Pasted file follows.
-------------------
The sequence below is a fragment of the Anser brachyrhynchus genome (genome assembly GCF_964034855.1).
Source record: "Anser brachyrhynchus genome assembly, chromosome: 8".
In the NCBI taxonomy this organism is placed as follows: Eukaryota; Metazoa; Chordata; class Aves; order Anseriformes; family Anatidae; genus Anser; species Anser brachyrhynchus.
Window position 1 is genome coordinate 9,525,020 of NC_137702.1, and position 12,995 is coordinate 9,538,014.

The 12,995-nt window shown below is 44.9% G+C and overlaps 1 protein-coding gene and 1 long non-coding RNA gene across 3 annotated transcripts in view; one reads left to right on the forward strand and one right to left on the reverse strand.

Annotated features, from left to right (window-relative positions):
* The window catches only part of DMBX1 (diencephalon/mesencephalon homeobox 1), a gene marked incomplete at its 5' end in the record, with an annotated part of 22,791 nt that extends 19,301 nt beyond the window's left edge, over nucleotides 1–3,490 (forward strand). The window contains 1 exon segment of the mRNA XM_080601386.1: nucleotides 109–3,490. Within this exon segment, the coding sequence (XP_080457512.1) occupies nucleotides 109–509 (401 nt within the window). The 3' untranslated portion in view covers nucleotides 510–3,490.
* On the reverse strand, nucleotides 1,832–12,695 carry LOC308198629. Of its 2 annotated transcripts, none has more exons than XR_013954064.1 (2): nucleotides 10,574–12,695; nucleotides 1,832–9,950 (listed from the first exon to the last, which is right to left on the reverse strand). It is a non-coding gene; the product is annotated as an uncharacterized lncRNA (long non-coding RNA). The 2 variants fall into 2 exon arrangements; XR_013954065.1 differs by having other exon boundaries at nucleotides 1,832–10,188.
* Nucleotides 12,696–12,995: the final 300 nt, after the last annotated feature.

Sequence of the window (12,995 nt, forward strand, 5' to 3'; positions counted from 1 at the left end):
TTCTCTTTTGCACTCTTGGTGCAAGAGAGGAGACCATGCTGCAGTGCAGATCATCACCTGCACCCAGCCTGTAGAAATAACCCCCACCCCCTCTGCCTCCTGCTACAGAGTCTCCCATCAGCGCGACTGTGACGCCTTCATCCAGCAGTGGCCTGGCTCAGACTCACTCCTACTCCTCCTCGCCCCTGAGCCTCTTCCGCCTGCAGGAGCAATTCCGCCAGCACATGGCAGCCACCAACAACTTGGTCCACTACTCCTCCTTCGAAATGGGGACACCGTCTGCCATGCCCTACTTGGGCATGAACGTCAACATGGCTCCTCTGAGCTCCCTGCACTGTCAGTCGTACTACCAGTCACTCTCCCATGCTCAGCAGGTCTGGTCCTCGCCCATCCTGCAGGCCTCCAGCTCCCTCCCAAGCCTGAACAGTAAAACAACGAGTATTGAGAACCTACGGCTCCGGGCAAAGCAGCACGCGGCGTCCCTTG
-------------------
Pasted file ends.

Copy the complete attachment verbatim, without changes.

The sequence below is a fragment of the Anser brachyrhynchus genome (genome assembly GCF_964034855.1).
Source record: "Anser brachyrhynchus genome assembly, chromosome: 8".
In the NCBI taxonomy this organism is placed as follows: Eukaryota; Metazoa; Chordata; class Aves; order Anseriformes; family Anatidae; genus Anser; species Anser brachyrhynchus.
Window position 1 is genome coordinate 9,525,020 of NC_137702.1, and position 12,995 is coordinate 9,538,014.

The 12,995-nt window shown below is 44.9% G+C and overlaps 1 protein-coding gene and 1 long non-coding RNA gene across 3 annotated transcripts in view; one reads left to right on the forward strand and one right to left on the reverse strand.

Annotated features, from left to right (window-relative positions):
* The window catches only part of DMBX1 (diencephalon/mesencephalon homeobox 1), a gene marked incomplete at its 5' end in the record, with an annotated part of 22,791 nt that extends 19,301 nt beyond the window's left edge, over nucleotides 1–3,490 (forward strand). The window contains 1 exon segment of the mRNA XM_080601386.1: nucleotides 109–3,490. Within this exon segment, the coding sequence (XP_080457512.1) occupies nucleotides 109–509 (401 nt within the window). The 3' untranslated portion in view covers nucleotides 510–3,490.
* On the reverse strand, nucleotides 1,832–12,695 carry LOC308198629. Of its 2 annotated transcripts, none has more exons than XR_013954064.1 (2): nucleotides 10,574–12,695; nucleotides 1,832–9,950 (listed from the first exon to the last, which is right to left on the reverse strand). It is a non-coding gene; the product is annotated as an uncharacterized lncRNA (long non-coding RNA). The 2 variants fall into 2 exon arrangements; XR_013954065.1 differs by having other exon boundaries at nucleotides 1,832–10,188.
* Nucleotides 12,696–12,995: the final 300 nt, after the last annotated feature.

Sequence of the window (12,995 nt, forward strand, 5' to 3'; positions counted from 1 at the left end):
TTCTCTTTTGCACTCTTGGTGCAAGAGAGGAGACCATGCTGCAGTGCAGATCATCACCTGCACCCAGCCTGTAGAAATAACCCCCACCCCCTCTGCCTCCTGCTACAGAGTCTCCCATCAGCGCGACTGTGACGCCTTCATCCAGCAGTGGCCTGGCTCAGACTCACTCCTACTCCTCCTCGCCCCTGAGCCTCTTCCGCCTGCAGGAGCAATTCCGCCAGCACATGGCAGCCACCAACAACTTGGTCCACTACTCCTCCTTCGAAATGGGGACACCGTCTGCCATGCCCTACTTGGGCATGAACGTCAACATGGCTCCTCTGAGCTCCCTGCACTGTCAGTCGTACTACCAGTCACTCTCCCATGCTCAGCAGGTCTGGTCCTCGCCCATCCTGCAGGCCTCCAGCTCCCTCCCAAGCCTGAACAGTAAAACAACGAGTATTGAGAACCTACGGCTCCGGGCAAAGCAGCACGCGGCGTCCCTTG